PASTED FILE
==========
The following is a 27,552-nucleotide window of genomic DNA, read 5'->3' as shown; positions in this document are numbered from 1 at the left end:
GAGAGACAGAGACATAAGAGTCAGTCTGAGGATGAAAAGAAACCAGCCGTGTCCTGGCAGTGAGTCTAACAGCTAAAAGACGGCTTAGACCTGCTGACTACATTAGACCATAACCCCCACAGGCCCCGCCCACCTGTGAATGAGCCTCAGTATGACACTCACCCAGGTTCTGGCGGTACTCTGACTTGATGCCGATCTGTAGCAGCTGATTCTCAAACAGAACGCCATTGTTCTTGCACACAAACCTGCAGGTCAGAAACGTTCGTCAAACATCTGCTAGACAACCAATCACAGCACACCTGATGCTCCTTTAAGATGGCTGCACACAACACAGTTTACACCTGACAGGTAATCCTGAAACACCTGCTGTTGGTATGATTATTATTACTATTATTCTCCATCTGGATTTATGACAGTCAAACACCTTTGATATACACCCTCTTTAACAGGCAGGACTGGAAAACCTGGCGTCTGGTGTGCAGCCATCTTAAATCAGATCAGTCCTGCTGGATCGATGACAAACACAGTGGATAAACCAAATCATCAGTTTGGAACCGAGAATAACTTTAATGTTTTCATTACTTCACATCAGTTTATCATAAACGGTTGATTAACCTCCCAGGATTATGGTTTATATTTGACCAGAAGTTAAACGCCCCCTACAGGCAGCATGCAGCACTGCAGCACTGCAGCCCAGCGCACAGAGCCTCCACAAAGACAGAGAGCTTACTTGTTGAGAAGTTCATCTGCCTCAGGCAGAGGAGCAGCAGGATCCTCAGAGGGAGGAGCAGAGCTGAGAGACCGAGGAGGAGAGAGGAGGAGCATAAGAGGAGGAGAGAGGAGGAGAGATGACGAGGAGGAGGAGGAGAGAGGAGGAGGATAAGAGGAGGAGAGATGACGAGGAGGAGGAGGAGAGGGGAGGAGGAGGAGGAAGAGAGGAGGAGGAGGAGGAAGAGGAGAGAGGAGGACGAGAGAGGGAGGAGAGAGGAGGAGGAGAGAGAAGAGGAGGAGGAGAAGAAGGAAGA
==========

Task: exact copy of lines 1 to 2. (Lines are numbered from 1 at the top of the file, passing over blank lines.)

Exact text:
The following is a 27,552-nucleotide window of genomic DNA, read 5'->3' as shown; positions in this document are numbered from 1 at the left end:
GAGAGACAGAGACATAAGAGTCAGTCTGAGGATGAAAAGAAACCAGCCGTGTCCTGGCAGTGAGTCTAACAGCTAAAAGACGGCTTAGACCTGCTGACTACATTAGACCATAACCCCCACAGGCCCCGCCCACCTGTGAATGAGCCTCAGTATGACACTCACCCAGGTTCTGGCGGTACTCTGACTTGATGCCGATCTGTAGCAGCTGATTCTCAAACAGAACGCCATTGTTCTTGCACACAAACCTGCAGGTCAGAAACGTTCGTCAAACATCTGCTAGACAACCAATCACAGCACACCTGATGCTCCTTTAAGATGGCTGCACACAACACAGTTTACACCTGACAGGTAATCCTGAAACACCTGCTGTTGGTATGATTATTATTACTATTATTCTCCATCTGGATTTATGACAGTCAAACACCTTTGATATACACCCTCTTTAACAGGCAGGACTGGAAAACCTGGCGTCTGGTGTGCAGCCATCTTAAATCAGATCAGTCCTGCTGGATCGATGACAAACACAGTGGATAAACCAAATCATCAGTTTGGAACCGAGAATAACTTTAATGTTTTCATTACTTCACATCAGTTTATCATAAACGGTTGATTAACCTCCCAGGATTATGGTTTATATTTGACCAGAAGTTAAACGCCCCCTACAGGCAGCATGCAGCACTGCAGCACTGCAGCCCAGCGCACAGAGCCTCCACAAAGACAGAGAGCTTACTTGTTGAGAAGTTCATCTGCCTCAGGCAGAGGAGCAGCAGGATCCTCAGAGGGAGGAGCAGAGCTGAGAGACCGAGGAGGAGAGAGGAGGAGCATAAGAGGAGGAGAGAGGAGGAGAGATGACGAGGAGGAGGAGGAGAGAGGAGGAGGATAAGAGGAGGAGAGATGACGAGGAGGAGGAGGAGAGGGGAGGAGGAGGAGGAAGAGAGGAGGAGGAGGAGGAAGAGGAGAGAGGAGGACGAGAGAGGGAGGAGAGAGGAGGAGGAGAGAGAAGAGGAGGAGGAGAAGAAGGAAGA